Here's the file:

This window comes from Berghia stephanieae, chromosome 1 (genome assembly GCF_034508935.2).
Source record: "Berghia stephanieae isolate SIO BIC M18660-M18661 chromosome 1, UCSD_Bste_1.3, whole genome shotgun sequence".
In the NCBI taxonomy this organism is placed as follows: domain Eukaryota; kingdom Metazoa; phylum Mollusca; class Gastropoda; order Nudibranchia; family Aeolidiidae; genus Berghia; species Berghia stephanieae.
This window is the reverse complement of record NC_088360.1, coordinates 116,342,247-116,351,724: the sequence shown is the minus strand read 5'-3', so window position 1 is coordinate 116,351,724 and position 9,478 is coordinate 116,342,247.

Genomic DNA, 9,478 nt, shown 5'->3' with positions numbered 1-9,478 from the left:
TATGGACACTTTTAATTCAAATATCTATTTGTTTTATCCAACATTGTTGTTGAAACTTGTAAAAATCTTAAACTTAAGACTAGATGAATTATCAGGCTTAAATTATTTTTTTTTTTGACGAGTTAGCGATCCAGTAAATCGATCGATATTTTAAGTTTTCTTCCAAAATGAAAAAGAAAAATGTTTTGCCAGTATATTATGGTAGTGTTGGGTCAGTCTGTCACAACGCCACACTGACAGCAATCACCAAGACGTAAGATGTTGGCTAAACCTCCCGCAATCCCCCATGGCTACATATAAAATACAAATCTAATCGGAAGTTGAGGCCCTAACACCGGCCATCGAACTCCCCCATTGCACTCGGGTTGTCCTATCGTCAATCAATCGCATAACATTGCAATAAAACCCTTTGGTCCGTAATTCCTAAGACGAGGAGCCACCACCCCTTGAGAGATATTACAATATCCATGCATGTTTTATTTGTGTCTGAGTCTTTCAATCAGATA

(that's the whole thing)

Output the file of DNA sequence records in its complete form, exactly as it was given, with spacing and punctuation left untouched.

This window comes from Berghia stephanieae, chromosome 1 (genome assembly GCF_034508935.2).
Source record: "Berghia stephanieae isolate SIO BIC M18660-M18661 chromosome 1, UCSD_Bste_1.3, whole genome shotgun sequence".
In the NCBI taxonomy this organism is placed as follows: domain Eukaryota; kingdom Metazoa; phylum Mollusca; class Gastropoda; order Nudibranchia; family Aeolidiidae; genus Berghia; species Berghia stephanieae.
This window is the reverse complement of record NC_088360.1, coordinates 116,342,247-116,351,724: the sequence shown is the minus strand read 5'-3', so window position 1 is coordinate 116,351,724 and position 9,478 is coordinate 116,342,247.

Genomic DNA, 9,478 nt, shown 5'->3' with positions numbered 1-9,478 from the left:
TATGGACACTTTTAATTCAAATATCTATTTGTTTTATCCAACATTGTTGTTGAAACTTGTAAAAATCTTAAACTTAAGACTAGATGAATTATCAGGCTTAAATTATTTTTTTTTTTGACGAGTTAGCGATCCAGTAAATCGATCGATATTTTAAGTTTTCTTCCAAAATGAAAAAGAAAAATGTTTTGCCAGTATATTATGGTAGTGTTGGGTCAGTCTGTCACAACGCCACACTGACAGCAATCACCAAGACGTAAGATGTTGGCTAAACCTCCCGCAATCCCCCATGGCTACATATAAAATACAAATCTAATCGGAAGTTGAGGCCCTAACACCGGCCATCGAACTCCCCCATTGCACTCGGGTTGTCCTATCGTCAATCAATCGCATAACATTGCAATAAAACCCTTTGGTCCGTAATTCCTAAGACGAGGAGCCACCACCCCTTGAGAGATATTACAATATCCATGCATGTTTTATTTGTGTCTGAGTCTTTCAATCAGATA